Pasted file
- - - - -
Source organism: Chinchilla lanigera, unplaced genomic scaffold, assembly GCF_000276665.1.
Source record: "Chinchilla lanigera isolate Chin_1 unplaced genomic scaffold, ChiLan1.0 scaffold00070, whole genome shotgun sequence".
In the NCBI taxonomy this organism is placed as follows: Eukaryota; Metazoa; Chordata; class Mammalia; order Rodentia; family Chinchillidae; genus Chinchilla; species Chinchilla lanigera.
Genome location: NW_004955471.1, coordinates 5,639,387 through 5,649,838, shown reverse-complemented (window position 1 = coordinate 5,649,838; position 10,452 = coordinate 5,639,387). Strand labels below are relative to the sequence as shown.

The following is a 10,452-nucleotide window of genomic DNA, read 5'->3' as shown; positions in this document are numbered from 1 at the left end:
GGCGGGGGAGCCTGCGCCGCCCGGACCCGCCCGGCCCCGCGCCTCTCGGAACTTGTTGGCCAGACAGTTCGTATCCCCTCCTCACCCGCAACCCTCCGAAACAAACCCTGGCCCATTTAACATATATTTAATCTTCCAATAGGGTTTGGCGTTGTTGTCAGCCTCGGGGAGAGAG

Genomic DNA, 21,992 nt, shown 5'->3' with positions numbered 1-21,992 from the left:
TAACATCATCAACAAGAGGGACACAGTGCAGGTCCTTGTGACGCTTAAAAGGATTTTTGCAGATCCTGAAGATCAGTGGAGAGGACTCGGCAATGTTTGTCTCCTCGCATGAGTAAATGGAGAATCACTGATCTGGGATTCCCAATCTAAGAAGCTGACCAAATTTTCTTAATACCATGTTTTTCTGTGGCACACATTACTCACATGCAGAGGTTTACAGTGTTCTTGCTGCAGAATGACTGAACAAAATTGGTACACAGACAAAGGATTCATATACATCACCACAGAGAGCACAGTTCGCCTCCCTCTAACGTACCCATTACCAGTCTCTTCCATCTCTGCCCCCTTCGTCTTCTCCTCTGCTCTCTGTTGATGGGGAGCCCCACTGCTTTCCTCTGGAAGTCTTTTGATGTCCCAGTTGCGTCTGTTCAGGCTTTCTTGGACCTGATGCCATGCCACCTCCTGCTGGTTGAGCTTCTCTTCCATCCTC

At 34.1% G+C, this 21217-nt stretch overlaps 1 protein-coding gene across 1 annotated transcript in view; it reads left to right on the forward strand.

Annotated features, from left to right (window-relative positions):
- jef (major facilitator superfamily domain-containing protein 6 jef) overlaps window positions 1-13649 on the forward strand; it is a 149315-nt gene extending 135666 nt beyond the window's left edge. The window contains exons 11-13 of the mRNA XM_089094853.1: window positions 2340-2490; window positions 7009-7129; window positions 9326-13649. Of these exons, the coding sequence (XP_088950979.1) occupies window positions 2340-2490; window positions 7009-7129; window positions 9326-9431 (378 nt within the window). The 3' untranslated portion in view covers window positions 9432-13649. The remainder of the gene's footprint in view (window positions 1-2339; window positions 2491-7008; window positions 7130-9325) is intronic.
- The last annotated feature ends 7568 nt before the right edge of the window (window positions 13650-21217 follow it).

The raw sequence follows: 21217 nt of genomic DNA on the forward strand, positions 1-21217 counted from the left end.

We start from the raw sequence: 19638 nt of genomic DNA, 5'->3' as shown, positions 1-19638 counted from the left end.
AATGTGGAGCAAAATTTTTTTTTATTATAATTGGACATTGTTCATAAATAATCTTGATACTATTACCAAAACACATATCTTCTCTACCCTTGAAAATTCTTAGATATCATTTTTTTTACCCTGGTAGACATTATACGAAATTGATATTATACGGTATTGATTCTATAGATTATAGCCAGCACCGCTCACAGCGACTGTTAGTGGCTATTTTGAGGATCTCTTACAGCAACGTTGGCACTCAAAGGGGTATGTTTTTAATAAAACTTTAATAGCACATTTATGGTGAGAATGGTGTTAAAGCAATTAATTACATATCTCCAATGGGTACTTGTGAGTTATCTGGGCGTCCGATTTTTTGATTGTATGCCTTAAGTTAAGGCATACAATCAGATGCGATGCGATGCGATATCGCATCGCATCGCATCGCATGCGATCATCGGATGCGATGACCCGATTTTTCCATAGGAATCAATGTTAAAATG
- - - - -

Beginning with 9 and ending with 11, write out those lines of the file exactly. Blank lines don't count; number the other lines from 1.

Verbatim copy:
At 34.1% G+C, this 21217-nt stretch overlaps 1 protein-coding gene across 1 annotated transcript in view; it reads left to right on the forward strand.

Annotated features, from left to right (window-relative positions):
- jef (major facilitator superfamily domain-containing protein 6 jef) overlaps window positions 1-13649 on the forward strand; it is a 149315-nt gene extending 135666 nt beyond the window's left edge. The window contains exons 11-13 of the mRNA XM_089094853.1: window positions 2340-2490; window positions 7009-7129; window positions 9326-13649. Of these exons, the coding sequence (XP_088950979.1) occupies window positions 2340-2490; window positions 7009-7129; window positions 9326-9431 (378 nt within the window). The 3' untranslated portion in view covers window positions 9432-13649. The remainder of the gene's footprint in view (window positions 1-2339; window positions 2491-7008; window positions 7130-9325) is intronic.